September 21 Email Commentary to Clients: “Breaking News”

Let me start out by saying that during these troubling times on Wall Street, our services become more valuable to our clients so I have cleared my calendar of all non-essential meetings and/or activities in order to be available for any questions or concerns which you may have. I find that email is the quickest and most efficient way to communicate rather than mailing you a letter which could take a couple days to reach you. If you prefer not to receive emails, please let me know and I can mail you anything that I would have emailed you.

The normally rock-solid reputation of money funds-which typically invest in short-term debt such as government and corporate bonds- took a major hit Tuesday when the value of Primary Fund shares fell below the $1 benchmark for the funds. Money market funds aren’t like cash and usually maintain $1 net asset value price for the most part. I wanted to pass along information regarding Schwab’s funds and attached is a Q&A regarding Schwab’s Money Market Fund holdings, which continue to hold high quality securities. Schwab’s two priorities will continue to be maintaining the $1 net asset value and meeting the daily liquidity needs of their clients.

CNBC has been running “Breaking News” more times than we can count over the past several months and it is usually only bad news that they break in order to get viewers attention. When I turned on CNBC Monday morning at 5:00 am, it became apparent to me that the journalists have promoted the bad and ugly for so long that they were lost for words. Why don’t they run good stories like the fact that oil has dropped 40% and was near $90 the same way they let us know when oil was climbing to $147 from $60.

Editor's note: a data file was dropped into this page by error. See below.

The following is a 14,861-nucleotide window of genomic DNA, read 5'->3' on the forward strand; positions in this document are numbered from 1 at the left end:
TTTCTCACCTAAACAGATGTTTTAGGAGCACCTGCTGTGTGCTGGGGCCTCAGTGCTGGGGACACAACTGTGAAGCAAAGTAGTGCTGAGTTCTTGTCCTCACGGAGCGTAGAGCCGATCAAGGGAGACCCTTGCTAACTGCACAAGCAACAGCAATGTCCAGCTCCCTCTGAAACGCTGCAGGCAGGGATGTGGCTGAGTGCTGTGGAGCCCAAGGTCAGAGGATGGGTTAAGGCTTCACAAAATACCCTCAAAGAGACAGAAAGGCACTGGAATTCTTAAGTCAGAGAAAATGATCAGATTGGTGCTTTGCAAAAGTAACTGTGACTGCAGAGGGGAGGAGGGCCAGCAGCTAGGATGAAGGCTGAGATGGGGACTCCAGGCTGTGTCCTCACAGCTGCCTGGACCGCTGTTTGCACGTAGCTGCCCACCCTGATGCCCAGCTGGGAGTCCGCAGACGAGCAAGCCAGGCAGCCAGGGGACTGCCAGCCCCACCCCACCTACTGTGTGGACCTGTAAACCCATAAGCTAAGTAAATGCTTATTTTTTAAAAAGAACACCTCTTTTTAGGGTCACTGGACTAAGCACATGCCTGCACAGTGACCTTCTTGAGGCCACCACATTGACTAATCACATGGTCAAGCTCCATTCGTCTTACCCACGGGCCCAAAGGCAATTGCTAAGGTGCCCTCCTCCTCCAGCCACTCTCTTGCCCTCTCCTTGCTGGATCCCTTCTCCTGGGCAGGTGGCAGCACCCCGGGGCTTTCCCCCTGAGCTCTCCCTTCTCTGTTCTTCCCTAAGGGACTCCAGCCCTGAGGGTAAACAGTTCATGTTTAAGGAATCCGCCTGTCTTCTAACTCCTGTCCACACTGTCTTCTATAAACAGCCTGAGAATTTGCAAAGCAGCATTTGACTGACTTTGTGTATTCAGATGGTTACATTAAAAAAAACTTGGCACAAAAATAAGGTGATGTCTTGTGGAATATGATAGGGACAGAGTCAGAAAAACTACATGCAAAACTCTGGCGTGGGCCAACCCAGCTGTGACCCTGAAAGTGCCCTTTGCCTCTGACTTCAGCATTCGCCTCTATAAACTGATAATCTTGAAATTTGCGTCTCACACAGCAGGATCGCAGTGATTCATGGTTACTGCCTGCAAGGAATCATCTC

This global credit crisis has changed the financial world the way we knew it and I was thankful that we didn’t’ own any of the companies that were or are in jeopardy. I don’t’ take lightly when a client loses money and will continue to do my best to monitor the situation the best I can. Sometimes investors get caught up in the “noise” and they lose sight of their long-term goals and objectives. The stock market has seen its share of difficult times over the years and this event will be chalked up as one of the most volatile.

Recently, a client (Tommy) shared with me a story about funding an IRA which was the first investment he ever made on the Friday before Black Monday in October 1987. When Tommy came to work on Tuesday the day after Black Monday and was telling one of his peers who he worked with about how he lost over 20% of his investment in a day, the elder friend looked at him and said, “Tommy, now you know what investing is all about and today would be a good day to invest more money”.

I’m not saying that I think this market has hit bottom or that the volatility is over with, but I am hopeful that the market will recover as it always has. The question I have investors ask themselves when they want to sell their stock holdings is: If you had cash and didn’t own stocks, would you be buying at or near these levels and the answer is almost always yes. As hard as it may seem, long-term investors shouldn’t be selling at these levels either, the time to do that is when the Dow reaches 14,000 again which it will do, maybe not this year or next, but someday it will make a new record. Also attached is a piece from MarketWatch which I found pretty interesting and ironically along with statistics on Black Monday.

If your comfort level has reached a breaking point, then it doesn’t matter where the market is and you need to call me ASAP to talk about or change your strategy. I thank you for the confidence you have in my firm’s ability to help you navigate through these tough times. Please call me if you have any questions.

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